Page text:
ALBUQUERQUE, N.M. — French boxer hopes for repeat of her impressive Dec. 2 win
French boxer Anne Sophie Mathis doesn’t speak a lot of English, nor does her trainer, René Cordier.
There is, however, one English phrase they both have mastered:
“We came here to win.”
Boxing, Route 66 Casino Hotel: Holly Holm vs. Anne Sophie Mathis, several other fights. First Bell: 7 p.m. Tickets: $25-$200, startickets.com
Mathis did that, in spades, the first time she came to New Mexico. Last Dec. 2, the power-punching Frenchwoman knocked out Albuquerque’s Holly Holm in the seventh round of their fight at Route 66 Casino Hotel.
On Friday, at the same venue, Holm and Mathis will square off again.
Despite Mathis’ resounding victory in December, Mathis and Cordier say they’re preparing for Holm’s best and express respect for the Albuquerquean.
“I’m not dealing with a rookie,” Mathis, 34, said on Friday – her remarks translated by Journal photographer Adolphe Pierre-Louis – during an interview at Sigala’s Karate on Coors NW, her Albuquerque training base.
“People have told me, ‘Well, you knocked her out before.’ I don’t see it that way. I’m just going to get in there and fight.
“I know that I already beat her, but in the ring you never know.”
Yet, at the same time, Mathis and her trainer exude and express complete confidence.
Holm has said she allowed herself to be drawn into a slugging match against Mathis in the first fight, saying she won’t stray from her fight plan in the rematch.
Cordier was asked if he has made any adjustments to Mathis’ training in anticipation of a different strategy from Holm this time.
“It doesn’t matter (how Holm fights),” he said. “Holly is very good, but Anne Sophie trained very, very hard, both mentally and physically. … She’s ready.”
Mathis (26-1, 22 knockouts) said she’ll enter next Friday’s fight with essentially the same plan that was successful the first time.
“I know Holly; I know how she fights,” she said. “The training is still the same.”
But, she added, “It’s a waiting game. I’ll see what Holly does this time and then adjust.”
She’s a better, more focused fighter, Mathis said, than she was in December, when her power – generally acknowledged as unequalled in women’s boxing – left Holm sprawled semi-conscious on the canvas at fight’s end.
“You have to completely dominate your opponent in order to make a statement,” Mathis said. “By winning again, I’ll be making that statement.”
Mathis’ first bout with Holm was also her first in the United States and her first outside Europe. She came to Albuquerque 2 1/2 weeks before the fight, in order to adjust to the city’s 5,000-foot elevation, and sparred against some local left-handed fighters.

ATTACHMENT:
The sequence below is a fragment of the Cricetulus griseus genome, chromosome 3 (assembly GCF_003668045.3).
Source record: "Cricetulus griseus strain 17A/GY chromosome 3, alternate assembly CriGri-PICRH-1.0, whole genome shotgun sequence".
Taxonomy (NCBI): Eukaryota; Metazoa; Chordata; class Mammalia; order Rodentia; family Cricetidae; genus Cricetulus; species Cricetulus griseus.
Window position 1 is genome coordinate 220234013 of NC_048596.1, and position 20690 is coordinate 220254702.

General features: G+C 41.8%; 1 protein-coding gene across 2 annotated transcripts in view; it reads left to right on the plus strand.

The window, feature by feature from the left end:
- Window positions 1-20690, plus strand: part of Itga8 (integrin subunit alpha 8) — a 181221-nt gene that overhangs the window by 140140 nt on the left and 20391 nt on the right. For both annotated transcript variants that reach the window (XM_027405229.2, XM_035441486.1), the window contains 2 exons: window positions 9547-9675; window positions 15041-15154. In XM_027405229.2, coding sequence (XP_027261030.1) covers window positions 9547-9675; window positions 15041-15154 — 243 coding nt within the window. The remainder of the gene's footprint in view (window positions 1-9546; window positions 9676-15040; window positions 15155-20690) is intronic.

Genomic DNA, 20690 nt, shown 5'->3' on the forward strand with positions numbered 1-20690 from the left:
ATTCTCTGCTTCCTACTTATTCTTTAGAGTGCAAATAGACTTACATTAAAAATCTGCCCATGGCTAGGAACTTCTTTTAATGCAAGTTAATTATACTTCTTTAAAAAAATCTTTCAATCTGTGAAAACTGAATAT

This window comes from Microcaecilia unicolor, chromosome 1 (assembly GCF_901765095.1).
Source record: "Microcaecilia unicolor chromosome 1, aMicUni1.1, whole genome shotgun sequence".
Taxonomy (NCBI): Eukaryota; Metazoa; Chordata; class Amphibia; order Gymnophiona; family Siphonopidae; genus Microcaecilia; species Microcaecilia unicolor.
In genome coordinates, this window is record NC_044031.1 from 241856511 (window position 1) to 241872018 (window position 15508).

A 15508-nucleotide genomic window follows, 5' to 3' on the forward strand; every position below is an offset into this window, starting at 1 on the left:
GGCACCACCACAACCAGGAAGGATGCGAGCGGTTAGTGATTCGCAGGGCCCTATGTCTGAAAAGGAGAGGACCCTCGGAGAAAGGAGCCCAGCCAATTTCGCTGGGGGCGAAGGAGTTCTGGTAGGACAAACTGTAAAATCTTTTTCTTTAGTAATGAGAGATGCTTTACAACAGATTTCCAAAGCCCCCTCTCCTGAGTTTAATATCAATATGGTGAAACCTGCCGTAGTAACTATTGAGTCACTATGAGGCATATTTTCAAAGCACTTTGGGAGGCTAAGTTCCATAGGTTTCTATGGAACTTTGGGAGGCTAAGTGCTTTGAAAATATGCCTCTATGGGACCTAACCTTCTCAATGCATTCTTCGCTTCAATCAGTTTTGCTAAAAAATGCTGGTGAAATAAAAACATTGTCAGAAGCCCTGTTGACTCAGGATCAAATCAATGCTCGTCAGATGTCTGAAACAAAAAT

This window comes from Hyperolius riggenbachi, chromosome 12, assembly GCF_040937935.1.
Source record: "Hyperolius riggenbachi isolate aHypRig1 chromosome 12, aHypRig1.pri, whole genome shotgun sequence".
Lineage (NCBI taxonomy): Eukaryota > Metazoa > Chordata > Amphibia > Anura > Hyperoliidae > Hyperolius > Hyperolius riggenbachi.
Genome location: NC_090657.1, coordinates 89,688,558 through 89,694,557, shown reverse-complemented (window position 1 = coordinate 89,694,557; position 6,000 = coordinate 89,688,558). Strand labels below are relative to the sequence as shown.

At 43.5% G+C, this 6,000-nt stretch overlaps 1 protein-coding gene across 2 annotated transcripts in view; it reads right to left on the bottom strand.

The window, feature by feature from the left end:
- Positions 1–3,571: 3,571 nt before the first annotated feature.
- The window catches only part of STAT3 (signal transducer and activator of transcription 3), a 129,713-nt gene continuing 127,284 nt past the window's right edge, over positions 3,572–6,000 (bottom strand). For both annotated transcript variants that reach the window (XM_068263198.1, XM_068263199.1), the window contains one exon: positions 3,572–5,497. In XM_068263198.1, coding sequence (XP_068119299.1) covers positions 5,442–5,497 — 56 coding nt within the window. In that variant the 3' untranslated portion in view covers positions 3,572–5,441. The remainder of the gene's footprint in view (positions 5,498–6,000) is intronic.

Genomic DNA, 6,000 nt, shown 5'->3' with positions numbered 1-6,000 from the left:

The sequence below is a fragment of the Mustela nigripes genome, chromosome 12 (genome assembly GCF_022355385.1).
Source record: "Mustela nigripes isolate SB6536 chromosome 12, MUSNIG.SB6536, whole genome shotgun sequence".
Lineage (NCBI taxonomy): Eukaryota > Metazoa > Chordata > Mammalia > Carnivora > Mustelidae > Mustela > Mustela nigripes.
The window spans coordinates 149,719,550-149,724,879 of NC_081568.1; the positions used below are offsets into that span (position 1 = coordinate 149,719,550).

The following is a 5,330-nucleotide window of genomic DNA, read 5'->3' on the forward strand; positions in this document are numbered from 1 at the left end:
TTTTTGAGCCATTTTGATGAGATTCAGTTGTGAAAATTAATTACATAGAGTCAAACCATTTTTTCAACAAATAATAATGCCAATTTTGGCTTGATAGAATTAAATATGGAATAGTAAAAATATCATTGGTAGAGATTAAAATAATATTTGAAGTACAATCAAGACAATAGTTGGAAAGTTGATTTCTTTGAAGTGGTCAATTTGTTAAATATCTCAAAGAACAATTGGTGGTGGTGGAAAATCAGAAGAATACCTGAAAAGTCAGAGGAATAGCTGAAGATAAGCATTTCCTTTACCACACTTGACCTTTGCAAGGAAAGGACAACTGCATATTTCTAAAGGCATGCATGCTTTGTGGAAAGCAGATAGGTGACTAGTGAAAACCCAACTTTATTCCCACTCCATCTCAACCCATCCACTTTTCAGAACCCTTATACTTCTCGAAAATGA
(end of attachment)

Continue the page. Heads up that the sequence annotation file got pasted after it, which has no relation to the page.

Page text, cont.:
Holm (30-2-3, nine KOs) is a southpaw.
This time, Mathis seems more comfortable. She arrived Tuesday, just 11 days before the fight, and wrapped up her sparring while still in France.
“I (sparred) with a lot of lefties from the French national team who are a lot better than Holly,” she said, noting that all her sparring partners were men.
She did simulated high-altitude training in a hypoxic chamber.
On their first visit, Mathis and Cordier relied heavily on countryman Gilles Desnous, Director of Food and Beverage for Isleta Development Corporation, for their meals. This time, Mathis said, she and Cordier are comfortable enough to do most of their own cooking.
Cordier has trained Mathis since 2003, when the tall (5-11) blonde walked into his gym. Mathis was 1-1 at the time and hadn’t fought since 1995.
With Cordier in her corner, she’s 25-0.
Women’s boxing, Cordier said, still hasn’t made a major dent in French sports consciousness. He’s hoping another victory over Holm, followed by a showdown with unbeaten Cecilia Braekhus, will change that. Mathis was to have fought Braekhus earlier this year, but the Norwegian fighter withdrew because of a bout with tonsilitis.
Braekhus’ promoters, Mathis said, have agreed in principle to a match between the winner of Friday’s bout.
In the meantime, Mathis said, her life has remained essentially unchanged.
“Boxing is my job,” she said. “After I’m done, I just go home and spend time with my daughter (Lena, 10) and my family.”
The next time she sees Lena, she plans to have another victory over Holm to talk about.
“Anytime you’re thinking about losing,” she said, “there’s no point in even coming here. You might as well just stay home.”
Then, in English, echoing Cordier:
“We came here to win.”